When a Foreign Company Holds Directors' Meetings in the U.S. – Tax Treaty Issues for Nonresident Aliens

By Thomas St.G. Bissell

Celebration, FL

This author's previous commentary discussed the tax implications for U.S. persons (i.e., U.S. citizens and resident aliens) and nonresident aliens who attend a foreign company's board of directors' meeting in the United States, where neither the foreign company nor the nonresident aliens are resident in a country having an income tax treaty with the United States. This commentary discusses the U.S. income tax issues that arise where the foreign corporation that holds a meeting in the United States is resident in a tax treaty country, and where one or more of the nonresident aliens who attend the U.S. board meeting are also resident in a treaty country (although not necessarily the same treaty country). A subsequent article will discuss the treaty rules that apply to U.S. citizen and resident alien directors.

Prior to 1996, the U.S. Treasury's "model" income tax treaty (dated 1981) did not mention directors' fees. Therefore, because individual directors of a corporation are classified as self-employed independent contractors for U.S. income tax purposes,1 it was generally assumed that the United States had the right to tax a nonresident alien resident in a treaty country on fees for attending U.S. board meetings only if he had either a "fixed base" or a "permanent establishment" in the United States.2 In 1996, however, the U.S. Treasury revised its model treaty to provide in effect (in Article 16) that where a resident of one of the treaty countries attends a board meeting in the other country of a company resident in that country, his director's fees may be taxed by that other country. This rule was retained in Article 15 of the Treasury's (revised) model income tax treaty published in 2006.3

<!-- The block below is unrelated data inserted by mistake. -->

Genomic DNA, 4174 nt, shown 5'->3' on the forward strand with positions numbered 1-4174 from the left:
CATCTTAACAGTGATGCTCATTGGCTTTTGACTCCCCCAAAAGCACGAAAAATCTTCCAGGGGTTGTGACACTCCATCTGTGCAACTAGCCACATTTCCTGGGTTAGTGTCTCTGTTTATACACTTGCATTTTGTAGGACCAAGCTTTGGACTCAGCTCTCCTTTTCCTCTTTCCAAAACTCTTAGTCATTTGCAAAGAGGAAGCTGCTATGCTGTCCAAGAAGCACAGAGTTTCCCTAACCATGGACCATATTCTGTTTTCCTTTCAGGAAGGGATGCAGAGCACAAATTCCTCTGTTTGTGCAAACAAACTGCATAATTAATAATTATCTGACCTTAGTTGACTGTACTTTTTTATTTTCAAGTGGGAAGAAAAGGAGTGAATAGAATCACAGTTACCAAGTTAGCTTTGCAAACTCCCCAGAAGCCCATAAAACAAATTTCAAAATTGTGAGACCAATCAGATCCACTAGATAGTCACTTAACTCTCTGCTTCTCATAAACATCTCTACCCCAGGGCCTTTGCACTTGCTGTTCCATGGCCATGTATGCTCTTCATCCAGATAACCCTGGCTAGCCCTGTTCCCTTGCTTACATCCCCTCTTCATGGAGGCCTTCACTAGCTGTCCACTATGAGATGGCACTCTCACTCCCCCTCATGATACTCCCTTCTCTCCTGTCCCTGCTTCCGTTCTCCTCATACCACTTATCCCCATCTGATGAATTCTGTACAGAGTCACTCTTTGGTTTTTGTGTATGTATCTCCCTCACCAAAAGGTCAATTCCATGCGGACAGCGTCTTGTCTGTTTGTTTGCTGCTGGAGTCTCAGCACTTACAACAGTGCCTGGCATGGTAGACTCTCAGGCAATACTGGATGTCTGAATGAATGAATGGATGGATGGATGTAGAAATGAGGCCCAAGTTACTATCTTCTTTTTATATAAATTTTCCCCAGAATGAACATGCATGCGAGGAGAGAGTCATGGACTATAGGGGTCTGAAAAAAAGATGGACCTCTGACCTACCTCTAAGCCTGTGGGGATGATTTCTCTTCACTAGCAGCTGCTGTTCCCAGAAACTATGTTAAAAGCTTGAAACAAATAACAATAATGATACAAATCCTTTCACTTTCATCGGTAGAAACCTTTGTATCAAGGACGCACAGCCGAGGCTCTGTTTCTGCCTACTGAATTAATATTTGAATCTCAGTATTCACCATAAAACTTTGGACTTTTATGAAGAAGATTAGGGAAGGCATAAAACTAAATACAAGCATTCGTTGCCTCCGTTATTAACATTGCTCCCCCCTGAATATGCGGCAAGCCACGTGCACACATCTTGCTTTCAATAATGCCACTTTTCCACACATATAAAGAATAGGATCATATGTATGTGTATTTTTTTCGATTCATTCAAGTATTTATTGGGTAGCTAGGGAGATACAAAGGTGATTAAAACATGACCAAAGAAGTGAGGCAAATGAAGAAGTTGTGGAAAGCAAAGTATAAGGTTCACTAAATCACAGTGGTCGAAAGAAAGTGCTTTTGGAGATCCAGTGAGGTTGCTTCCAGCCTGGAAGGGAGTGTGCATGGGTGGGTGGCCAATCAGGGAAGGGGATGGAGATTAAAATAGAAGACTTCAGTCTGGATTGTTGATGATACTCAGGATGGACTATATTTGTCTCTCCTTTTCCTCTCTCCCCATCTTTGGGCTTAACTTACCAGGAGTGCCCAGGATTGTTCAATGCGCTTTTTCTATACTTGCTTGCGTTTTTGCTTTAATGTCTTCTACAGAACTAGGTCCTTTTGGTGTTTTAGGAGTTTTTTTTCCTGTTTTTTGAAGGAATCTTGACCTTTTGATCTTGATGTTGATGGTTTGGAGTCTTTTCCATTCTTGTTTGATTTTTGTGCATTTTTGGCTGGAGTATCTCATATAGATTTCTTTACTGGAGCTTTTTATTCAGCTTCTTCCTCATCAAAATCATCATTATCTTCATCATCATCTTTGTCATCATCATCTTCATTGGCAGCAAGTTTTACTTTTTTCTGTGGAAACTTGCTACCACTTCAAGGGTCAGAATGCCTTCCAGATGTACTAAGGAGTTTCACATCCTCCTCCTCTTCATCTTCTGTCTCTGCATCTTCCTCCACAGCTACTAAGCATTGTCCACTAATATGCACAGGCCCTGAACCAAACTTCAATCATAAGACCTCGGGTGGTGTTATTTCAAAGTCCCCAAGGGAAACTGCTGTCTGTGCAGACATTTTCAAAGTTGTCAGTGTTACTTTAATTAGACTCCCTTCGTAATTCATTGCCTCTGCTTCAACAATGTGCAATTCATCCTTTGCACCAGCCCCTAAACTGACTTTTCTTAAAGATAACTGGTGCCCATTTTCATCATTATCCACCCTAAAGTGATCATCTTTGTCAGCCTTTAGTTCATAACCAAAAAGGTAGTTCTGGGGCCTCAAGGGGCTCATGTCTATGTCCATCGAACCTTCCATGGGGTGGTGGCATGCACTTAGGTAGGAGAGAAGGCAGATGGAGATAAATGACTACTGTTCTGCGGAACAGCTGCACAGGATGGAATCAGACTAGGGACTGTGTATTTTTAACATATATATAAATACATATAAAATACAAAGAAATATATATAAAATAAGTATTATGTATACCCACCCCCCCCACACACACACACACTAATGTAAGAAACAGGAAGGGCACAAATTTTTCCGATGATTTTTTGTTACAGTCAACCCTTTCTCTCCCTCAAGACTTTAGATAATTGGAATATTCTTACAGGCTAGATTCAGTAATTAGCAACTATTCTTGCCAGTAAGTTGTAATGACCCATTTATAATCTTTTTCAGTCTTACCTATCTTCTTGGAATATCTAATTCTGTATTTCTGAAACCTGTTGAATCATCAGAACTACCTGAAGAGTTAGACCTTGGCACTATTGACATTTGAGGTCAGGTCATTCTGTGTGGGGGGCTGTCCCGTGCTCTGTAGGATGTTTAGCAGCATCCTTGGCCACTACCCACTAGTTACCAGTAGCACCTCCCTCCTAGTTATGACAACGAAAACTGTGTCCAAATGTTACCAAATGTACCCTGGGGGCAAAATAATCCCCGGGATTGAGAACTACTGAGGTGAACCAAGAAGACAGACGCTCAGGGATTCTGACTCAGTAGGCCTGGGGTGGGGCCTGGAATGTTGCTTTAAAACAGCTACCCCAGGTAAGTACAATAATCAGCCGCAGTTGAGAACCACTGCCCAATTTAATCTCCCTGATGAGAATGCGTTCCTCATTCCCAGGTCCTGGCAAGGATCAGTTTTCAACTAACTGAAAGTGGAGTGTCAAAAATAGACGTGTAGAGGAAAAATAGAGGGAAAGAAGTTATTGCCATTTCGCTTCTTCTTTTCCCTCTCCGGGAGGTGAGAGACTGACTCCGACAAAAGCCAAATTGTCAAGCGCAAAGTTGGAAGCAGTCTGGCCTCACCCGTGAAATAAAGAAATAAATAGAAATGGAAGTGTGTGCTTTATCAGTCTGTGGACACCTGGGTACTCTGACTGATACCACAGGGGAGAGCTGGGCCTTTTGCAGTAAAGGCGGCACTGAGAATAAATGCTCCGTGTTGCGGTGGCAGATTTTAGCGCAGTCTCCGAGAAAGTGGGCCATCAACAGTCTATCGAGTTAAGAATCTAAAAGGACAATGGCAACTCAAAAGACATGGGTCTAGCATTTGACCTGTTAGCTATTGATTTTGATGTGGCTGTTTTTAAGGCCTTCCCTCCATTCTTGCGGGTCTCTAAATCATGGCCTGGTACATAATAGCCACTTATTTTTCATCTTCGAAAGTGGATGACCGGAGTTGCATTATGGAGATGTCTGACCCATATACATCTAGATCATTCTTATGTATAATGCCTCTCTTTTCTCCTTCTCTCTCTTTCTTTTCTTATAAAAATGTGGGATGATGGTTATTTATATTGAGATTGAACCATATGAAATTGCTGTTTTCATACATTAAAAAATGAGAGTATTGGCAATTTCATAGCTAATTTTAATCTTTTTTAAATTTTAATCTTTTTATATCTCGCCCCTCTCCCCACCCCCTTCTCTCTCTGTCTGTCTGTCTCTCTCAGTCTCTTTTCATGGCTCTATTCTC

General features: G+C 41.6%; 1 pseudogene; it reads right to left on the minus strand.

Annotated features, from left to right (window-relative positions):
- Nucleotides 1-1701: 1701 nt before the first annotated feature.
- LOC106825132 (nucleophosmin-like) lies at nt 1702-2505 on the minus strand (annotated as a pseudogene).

Although the new rule clearly permits the United States to tax treaty country residents who attend board meetings of U.S. companies within the United States, it does not apply where the treaty country resident attends a board meeting in the United States of a non-U.S. company (whether that non-U.S. company is also resident in the same treaty country, or in a third country). The Treasury's Technical Explanation states that the rule in Article 15 of the 2006 model treaty is an exception to the more general rules of Article 7 (Business Profits).4 Thus under the 2006 model treaty it appears that where a nonresident alien who is resident in a treaty country attends a board meeting in the United States of any non-U.S. company, the "traditional" (pre-1996) rules will continue to apply, and the nonresident alien director will only be subject to U.S. tax if he is considered to have a "permanent establishment" in the United States to which the director's fees are attributable as "business profits", or (if the treaty that applies to him also has an Independent Personal Services article), if he has a "fixed base" to which his director's fees are attributable.5